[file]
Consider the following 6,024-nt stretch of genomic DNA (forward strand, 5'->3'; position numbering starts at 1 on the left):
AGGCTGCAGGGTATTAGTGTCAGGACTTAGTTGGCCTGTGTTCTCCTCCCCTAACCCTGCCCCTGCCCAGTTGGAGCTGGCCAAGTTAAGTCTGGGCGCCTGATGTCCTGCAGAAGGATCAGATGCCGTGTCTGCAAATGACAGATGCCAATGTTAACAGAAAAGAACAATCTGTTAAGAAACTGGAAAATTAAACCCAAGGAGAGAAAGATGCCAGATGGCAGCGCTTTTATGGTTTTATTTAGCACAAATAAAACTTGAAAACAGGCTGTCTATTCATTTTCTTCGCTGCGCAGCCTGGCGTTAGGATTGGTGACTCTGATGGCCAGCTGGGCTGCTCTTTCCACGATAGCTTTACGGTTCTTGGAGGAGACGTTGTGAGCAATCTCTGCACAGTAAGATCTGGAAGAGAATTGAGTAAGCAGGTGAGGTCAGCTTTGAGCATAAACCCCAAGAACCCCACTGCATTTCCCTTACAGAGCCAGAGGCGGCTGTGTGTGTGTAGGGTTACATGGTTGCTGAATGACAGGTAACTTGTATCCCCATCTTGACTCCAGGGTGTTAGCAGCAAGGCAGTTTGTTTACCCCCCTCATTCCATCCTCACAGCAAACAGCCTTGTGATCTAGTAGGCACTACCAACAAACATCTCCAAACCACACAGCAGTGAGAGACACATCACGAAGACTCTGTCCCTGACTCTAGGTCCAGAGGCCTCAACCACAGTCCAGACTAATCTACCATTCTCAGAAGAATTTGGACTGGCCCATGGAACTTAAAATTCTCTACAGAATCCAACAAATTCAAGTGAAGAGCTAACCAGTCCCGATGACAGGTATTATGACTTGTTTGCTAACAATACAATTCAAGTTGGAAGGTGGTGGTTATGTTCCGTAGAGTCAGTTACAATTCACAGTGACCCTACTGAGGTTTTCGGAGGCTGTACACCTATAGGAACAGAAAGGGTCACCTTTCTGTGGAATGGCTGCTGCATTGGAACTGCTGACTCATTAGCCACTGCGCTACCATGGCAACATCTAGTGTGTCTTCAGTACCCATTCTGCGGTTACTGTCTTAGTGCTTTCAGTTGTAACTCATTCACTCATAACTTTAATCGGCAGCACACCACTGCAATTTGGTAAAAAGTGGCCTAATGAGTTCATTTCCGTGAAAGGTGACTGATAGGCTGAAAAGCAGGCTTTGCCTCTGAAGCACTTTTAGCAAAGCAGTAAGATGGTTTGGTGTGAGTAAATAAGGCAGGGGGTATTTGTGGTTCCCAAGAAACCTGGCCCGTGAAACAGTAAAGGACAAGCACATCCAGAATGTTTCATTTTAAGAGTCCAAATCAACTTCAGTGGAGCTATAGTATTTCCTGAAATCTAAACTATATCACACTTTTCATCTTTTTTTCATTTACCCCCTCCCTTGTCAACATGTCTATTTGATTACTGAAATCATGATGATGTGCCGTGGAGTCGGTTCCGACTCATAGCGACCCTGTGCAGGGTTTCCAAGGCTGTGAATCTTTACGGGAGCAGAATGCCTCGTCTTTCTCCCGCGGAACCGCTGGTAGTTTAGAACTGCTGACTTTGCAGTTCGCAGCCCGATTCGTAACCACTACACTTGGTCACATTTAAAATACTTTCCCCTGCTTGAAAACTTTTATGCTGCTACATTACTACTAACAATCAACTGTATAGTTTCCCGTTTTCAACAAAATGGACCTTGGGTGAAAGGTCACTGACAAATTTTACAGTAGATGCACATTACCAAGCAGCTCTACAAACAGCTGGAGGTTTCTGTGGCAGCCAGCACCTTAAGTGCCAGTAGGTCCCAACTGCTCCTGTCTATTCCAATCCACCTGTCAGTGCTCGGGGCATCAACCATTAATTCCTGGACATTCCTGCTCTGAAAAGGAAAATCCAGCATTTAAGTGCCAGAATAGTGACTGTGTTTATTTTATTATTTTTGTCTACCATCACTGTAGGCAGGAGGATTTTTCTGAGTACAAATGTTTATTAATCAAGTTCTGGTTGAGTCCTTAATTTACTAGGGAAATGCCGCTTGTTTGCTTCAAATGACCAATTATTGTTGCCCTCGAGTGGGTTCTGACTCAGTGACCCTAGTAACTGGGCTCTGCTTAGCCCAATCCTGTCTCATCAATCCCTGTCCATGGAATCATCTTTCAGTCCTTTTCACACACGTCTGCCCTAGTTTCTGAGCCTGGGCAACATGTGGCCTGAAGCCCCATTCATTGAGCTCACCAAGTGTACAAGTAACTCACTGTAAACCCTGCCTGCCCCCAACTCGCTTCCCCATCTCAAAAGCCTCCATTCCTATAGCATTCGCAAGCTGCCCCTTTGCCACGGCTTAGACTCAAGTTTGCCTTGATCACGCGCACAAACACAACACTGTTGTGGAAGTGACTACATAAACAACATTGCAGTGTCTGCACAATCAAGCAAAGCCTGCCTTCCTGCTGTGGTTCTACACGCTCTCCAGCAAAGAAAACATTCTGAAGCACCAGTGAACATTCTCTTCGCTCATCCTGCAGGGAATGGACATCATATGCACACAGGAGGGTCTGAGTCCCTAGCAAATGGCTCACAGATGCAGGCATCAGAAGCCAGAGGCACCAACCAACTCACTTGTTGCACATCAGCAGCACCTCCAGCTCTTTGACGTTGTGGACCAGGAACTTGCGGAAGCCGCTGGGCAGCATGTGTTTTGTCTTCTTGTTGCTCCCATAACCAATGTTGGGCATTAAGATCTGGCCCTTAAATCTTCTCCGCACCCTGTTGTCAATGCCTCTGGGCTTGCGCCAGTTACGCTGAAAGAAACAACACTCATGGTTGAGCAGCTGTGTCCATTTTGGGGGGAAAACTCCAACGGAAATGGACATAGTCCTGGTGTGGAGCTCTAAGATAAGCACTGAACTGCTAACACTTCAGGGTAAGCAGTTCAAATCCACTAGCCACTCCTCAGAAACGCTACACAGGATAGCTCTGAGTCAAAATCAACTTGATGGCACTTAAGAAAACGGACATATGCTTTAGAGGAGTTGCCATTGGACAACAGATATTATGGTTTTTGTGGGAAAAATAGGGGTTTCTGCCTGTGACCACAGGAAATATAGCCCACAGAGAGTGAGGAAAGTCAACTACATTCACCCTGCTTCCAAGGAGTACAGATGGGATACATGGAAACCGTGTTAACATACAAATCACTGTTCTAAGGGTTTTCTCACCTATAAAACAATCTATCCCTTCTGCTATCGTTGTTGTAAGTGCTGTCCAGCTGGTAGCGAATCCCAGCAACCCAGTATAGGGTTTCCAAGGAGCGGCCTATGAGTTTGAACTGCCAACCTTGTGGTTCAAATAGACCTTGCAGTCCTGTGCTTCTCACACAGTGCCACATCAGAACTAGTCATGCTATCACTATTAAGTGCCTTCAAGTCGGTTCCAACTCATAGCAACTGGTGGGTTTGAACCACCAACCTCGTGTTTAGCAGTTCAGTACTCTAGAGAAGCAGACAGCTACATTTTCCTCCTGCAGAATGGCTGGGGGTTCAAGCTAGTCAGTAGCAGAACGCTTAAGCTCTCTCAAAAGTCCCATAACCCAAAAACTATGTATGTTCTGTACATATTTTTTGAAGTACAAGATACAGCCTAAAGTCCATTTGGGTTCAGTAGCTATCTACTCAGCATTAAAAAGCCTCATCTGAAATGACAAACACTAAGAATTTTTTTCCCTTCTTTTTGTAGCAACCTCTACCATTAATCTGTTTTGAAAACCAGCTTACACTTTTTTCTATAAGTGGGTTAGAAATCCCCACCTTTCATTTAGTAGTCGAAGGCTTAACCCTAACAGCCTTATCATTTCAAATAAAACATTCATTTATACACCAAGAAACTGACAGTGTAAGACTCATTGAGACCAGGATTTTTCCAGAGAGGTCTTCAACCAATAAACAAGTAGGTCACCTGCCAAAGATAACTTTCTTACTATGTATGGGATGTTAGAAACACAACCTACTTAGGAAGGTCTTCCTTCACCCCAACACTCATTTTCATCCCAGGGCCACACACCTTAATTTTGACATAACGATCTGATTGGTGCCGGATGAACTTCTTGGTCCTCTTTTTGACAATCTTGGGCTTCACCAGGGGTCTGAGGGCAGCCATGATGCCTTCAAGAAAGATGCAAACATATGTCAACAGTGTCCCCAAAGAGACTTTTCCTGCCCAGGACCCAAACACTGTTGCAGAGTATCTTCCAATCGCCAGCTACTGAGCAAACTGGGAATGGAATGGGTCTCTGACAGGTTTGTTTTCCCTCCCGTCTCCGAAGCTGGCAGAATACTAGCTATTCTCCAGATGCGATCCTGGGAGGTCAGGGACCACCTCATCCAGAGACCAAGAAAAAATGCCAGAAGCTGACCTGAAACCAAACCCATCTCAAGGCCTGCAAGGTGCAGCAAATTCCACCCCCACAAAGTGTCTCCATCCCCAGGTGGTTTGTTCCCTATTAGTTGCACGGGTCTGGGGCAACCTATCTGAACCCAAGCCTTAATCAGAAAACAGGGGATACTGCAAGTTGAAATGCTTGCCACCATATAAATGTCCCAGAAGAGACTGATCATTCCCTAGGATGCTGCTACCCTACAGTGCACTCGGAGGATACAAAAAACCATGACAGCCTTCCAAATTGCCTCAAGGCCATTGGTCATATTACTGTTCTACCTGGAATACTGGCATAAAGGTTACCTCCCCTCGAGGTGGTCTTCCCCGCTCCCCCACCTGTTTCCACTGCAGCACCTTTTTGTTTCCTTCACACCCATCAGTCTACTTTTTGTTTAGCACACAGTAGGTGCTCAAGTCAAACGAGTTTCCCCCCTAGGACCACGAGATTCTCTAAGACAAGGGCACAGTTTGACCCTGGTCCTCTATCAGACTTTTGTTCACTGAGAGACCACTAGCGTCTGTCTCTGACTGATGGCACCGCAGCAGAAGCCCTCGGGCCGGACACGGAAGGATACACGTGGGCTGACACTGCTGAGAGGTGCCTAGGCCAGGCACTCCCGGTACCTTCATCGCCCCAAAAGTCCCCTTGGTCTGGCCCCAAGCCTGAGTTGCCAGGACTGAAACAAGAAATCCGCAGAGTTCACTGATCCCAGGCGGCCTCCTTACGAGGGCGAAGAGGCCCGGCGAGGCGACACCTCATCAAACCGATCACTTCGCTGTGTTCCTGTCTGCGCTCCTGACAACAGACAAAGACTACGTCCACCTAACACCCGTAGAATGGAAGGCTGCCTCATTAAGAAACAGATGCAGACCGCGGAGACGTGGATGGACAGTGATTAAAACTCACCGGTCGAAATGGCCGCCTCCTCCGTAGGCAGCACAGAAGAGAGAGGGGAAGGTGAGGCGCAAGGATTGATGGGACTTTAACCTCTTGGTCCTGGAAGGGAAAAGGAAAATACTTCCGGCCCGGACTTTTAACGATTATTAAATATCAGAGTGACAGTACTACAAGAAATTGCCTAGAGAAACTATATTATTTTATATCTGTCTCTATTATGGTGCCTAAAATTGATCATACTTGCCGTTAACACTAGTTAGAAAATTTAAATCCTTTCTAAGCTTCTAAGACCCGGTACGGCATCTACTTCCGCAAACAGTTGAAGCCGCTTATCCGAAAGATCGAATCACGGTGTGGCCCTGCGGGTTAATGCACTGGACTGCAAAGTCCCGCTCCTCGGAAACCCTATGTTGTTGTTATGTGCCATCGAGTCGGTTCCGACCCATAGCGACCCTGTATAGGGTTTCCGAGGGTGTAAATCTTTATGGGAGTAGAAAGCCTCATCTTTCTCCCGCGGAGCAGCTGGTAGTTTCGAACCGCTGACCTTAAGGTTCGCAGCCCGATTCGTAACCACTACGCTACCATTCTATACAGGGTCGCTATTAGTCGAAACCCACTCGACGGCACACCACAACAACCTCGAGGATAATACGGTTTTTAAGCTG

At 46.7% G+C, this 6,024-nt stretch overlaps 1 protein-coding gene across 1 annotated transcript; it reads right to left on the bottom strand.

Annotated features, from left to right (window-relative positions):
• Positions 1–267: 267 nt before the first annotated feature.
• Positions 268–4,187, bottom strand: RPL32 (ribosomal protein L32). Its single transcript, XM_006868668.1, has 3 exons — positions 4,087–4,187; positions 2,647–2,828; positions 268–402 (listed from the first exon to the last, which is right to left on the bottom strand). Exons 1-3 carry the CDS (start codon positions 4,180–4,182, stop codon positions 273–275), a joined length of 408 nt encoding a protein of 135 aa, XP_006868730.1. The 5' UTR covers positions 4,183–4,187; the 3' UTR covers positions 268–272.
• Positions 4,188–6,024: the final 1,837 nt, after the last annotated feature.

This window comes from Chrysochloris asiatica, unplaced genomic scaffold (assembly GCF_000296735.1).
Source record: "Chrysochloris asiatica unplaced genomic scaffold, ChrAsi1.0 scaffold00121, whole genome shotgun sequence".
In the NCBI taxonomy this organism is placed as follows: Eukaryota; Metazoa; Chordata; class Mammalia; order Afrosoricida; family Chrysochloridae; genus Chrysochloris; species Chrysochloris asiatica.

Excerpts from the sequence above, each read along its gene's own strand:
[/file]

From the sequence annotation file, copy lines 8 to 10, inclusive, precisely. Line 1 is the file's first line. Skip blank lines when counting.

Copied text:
This window comes from Chrysochloris asiatica, unplaced genomic scaffold (assembly GCF_000296735.1).
Source record: "Chrysochloris asiatica unplaced genomic scaffold, ChrAsi1.0 scaffold00121, whole genome shotgun sequence".
In the NCBI taxonomy this organism is placed as follows: Eukaryota; Metazoa; Chordata; class Mammalia; order Afrosoricida; family Chrysochloridae; genus Chrysochloris; species Chrysochloris asiatica.